He was working at a Thai restaurant called Tusk. Now he’s the assistant manager at Harvest Whole Foods. If our lives had been reversed, I couldn’t have done what he’s done. I can’t cope with the Thai language. We have a house north of Chiang Mai where we go every year. We both do charity work in orphanages. I teach English, very badly. I feel like Anna out of The King and I sometimes with all the kids sitting around me.
7. What’s it like being gay in 2015 compared with the old days?
Looking back I understand the Hollywood cover-ups like Cary Grant and Rock Hudson because under the law you could be jailed for having sex with someone of the same sex. I have friends a little older than me who will still not admit to being gay because it’s ingrained in them and I respect that. People say to me, “When did you come out?” But I was never in. I got bullied at school terribly. If I have one regret, it’s that I didn’t stand up for myself more.
8. Why did you become an ambassador for the Prostate Cancer Foundation?
My dearest friend Robert Young passed away two years ago of prostate cancer. He was a theatre director here and on the Gold Coast. By the time it was diagnosed it was too late. Unless you catch it early it goes rampant. Men will do the blood test but they’re too scared to do the digital test. Our catchphrase is, “Give prostate cancer the finger”.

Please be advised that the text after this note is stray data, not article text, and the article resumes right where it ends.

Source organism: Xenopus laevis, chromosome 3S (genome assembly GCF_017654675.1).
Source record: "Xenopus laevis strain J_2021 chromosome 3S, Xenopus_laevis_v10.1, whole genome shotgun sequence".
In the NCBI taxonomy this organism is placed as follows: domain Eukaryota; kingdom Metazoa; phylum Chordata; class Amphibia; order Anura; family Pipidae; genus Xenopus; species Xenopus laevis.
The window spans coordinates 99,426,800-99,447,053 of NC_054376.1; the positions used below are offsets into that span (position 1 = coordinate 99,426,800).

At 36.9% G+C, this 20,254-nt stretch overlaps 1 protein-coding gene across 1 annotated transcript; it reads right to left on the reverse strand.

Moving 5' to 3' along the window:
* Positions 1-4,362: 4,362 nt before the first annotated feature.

9. How has the gossip game changed with the advent of social media?
Everybody today is their own gossip columnist. Everybody has a cellphone and can put a photo out on social media instantly. You don’t have to wait until next week to see it in a magazine. In my grownups.co.nz column now I give my opinion on the week that was. I also write a Hollywood trivia column for the NZ Woman’s Weekly.
10. Any plans to retire?
I won’t retire because I’m doing a job that I like. The New York Times gossip columnist Liz Smith is 90-something. Extraordinary! There are new stars but they still go through the old agents. Rogers and Cowan have been in Hollywood since the 1940s.
11. Seen any good movies lately?
They don’t make movies like they used to. Why they’d want to remake a classic like the Wizard of Oz or 42nd Street I don’t understand. A classic is a classic – don’t touch it! I don’t see movies in a theatre with the public anymore. It’s not being snotty. The simple reason is people talk through the movie. They come in late, they switch their phone off but it goes on vibrate and out of the corner of your eye you can see a light. The last movie we went to was in a half empty theatre and these people came and sat right beside us! No thank you. I get it on DVD or by some other means.
12. At 71, how is age treating you?
Absolutely fabulous. You can get away with murder – do whatever you like. Everybody worries about growing old but there’s not a damn thing you can do about it, so go with the flow. I lived in Hollywood where age is key and everyone gets surgery. Joan Collins has a little surgery, often. That’s the key to it. I couldn’t be bothered having cosmetic surgery. I’ve moisturised all my life. Never put soap on your face. It’s for floors, walls and ceilings.